Remaking beloved movies is always a risky proposition, and few films are as beloved as Sam Raimi's 1981 low-budget horror classic "The Evil Dead," which tells the story of five college kids stuck in a cabin with an ancient tome and murderous demons. Made for $350,000, the film spawned one of horror's most enduring franchises and has been blessed by critics. (On the review aggregation site Rotten Tomatoes, it boasts a 98% "fresh" rating.)
That means the new "Evil Dead" remake, directed by Fede Alvarez in his feature debut, has its work cut out for it, even with Raimi and original star Bruce Campbell on board as producers. This time around, critics are divided on whether the new version stakes its own claim to the "Evil Dead" mantle.
The Times' Mark Olsen says it does, writing that the remake "has a gleeful exuberance of its own analogous to the mad invention of the original" and adding that it "nimbly walks the fine line of tribute, update and doing its own thing." Alvarez nails the tone — "scary without being downbeat, fun without being too jokey" — and delivers "plenty of over-the-top gore, great gushing geysers of it."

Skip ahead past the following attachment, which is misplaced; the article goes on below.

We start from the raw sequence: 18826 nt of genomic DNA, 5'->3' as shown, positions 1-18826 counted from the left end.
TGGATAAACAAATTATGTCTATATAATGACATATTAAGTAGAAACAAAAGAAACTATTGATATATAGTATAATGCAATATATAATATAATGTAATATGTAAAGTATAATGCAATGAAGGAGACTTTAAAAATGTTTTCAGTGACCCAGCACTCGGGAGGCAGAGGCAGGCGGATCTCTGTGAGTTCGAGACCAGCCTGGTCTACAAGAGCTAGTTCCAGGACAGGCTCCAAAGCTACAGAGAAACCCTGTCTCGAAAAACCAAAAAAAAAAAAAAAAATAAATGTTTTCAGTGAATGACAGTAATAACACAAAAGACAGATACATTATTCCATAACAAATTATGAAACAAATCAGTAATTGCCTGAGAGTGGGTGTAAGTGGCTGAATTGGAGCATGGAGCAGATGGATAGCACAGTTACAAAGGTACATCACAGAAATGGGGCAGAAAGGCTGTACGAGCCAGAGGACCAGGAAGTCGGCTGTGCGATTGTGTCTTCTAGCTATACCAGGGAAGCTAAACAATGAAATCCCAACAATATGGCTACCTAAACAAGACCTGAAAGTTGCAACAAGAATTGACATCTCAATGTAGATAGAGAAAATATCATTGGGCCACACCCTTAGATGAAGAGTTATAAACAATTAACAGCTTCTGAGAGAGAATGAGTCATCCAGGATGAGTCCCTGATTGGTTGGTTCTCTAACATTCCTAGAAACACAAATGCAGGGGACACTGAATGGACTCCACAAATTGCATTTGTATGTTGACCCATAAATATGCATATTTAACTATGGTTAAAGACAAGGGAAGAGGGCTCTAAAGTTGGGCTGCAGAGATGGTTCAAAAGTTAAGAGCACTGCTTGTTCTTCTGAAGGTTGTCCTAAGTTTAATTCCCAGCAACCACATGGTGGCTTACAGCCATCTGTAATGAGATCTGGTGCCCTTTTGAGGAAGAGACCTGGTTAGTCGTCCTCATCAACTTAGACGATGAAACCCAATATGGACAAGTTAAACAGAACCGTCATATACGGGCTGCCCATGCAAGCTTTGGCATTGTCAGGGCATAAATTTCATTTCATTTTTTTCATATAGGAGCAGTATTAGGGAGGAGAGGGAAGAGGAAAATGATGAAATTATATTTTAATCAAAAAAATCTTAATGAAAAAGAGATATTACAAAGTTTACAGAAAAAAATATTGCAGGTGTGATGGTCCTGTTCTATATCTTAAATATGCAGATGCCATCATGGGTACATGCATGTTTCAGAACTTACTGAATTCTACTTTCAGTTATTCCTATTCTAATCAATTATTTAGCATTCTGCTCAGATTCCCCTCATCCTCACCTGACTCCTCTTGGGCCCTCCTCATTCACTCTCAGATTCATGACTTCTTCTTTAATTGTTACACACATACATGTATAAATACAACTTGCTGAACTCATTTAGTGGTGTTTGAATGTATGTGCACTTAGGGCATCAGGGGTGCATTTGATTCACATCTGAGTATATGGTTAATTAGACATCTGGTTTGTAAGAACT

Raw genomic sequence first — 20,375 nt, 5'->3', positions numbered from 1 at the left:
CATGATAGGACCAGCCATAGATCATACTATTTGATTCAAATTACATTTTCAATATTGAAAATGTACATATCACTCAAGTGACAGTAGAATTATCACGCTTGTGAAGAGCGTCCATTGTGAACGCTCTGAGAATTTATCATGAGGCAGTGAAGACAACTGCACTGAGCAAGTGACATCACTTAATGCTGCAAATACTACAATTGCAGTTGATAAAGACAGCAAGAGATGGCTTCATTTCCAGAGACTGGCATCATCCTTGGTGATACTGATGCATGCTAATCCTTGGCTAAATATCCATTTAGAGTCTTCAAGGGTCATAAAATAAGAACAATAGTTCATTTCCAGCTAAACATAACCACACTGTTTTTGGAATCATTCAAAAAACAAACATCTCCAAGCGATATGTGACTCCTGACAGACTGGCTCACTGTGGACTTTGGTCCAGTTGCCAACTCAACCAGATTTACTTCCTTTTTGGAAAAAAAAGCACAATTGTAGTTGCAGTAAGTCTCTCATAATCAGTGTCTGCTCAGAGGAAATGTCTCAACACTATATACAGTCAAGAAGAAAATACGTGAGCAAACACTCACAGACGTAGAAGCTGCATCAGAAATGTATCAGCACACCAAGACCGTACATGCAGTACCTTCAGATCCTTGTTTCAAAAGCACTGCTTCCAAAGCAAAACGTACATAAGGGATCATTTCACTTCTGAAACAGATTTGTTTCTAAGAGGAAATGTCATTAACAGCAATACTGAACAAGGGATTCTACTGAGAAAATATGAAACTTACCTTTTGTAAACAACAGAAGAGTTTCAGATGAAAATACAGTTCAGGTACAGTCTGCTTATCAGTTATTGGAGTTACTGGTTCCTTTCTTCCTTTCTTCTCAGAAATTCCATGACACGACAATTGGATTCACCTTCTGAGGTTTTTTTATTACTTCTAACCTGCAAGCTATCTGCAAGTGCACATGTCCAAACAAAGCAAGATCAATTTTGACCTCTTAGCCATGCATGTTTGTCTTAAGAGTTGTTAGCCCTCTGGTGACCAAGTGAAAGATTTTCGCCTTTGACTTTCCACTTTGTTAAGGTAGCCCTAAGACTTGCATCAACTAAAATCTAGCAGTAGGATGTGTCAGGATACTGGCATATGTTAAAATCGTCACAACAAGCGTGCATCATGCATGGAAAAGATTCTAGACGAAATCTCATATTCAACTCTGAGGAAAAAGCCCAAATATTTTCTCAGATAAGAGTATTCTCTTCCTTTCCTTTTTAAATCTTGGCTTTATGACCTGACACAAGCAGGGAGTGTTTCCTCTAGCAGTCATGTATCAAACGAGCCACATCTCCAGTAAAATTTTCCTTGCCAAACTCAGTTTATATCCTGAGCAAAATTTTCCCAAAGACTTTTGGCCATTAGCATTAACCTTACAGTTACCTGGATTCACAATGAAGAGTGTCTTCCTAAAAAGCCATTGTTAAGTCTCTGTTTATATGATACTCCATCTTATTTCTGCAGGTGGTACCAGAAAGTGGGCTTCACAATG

The New York Times' Manohla Dargis, however, finds the film a bit lacking. Specifically, she says, it "doesn’t have the original's wooden performances, puffy clothes and hairdos or its amusingly crude special effects," and as such it "has none of the first movie's handmade charm or hilarity, intentional or otherwise." What the remake does share with its predecessor is a lust for blood, as Alvarez "gets his gore on" and "makes handy sport with an electric meat knife and a nail gun, among other convenient and preposterous household items." Dargis ends with an endorsement of supporting actor Lou Taylor Pucci, who "deserves a boost."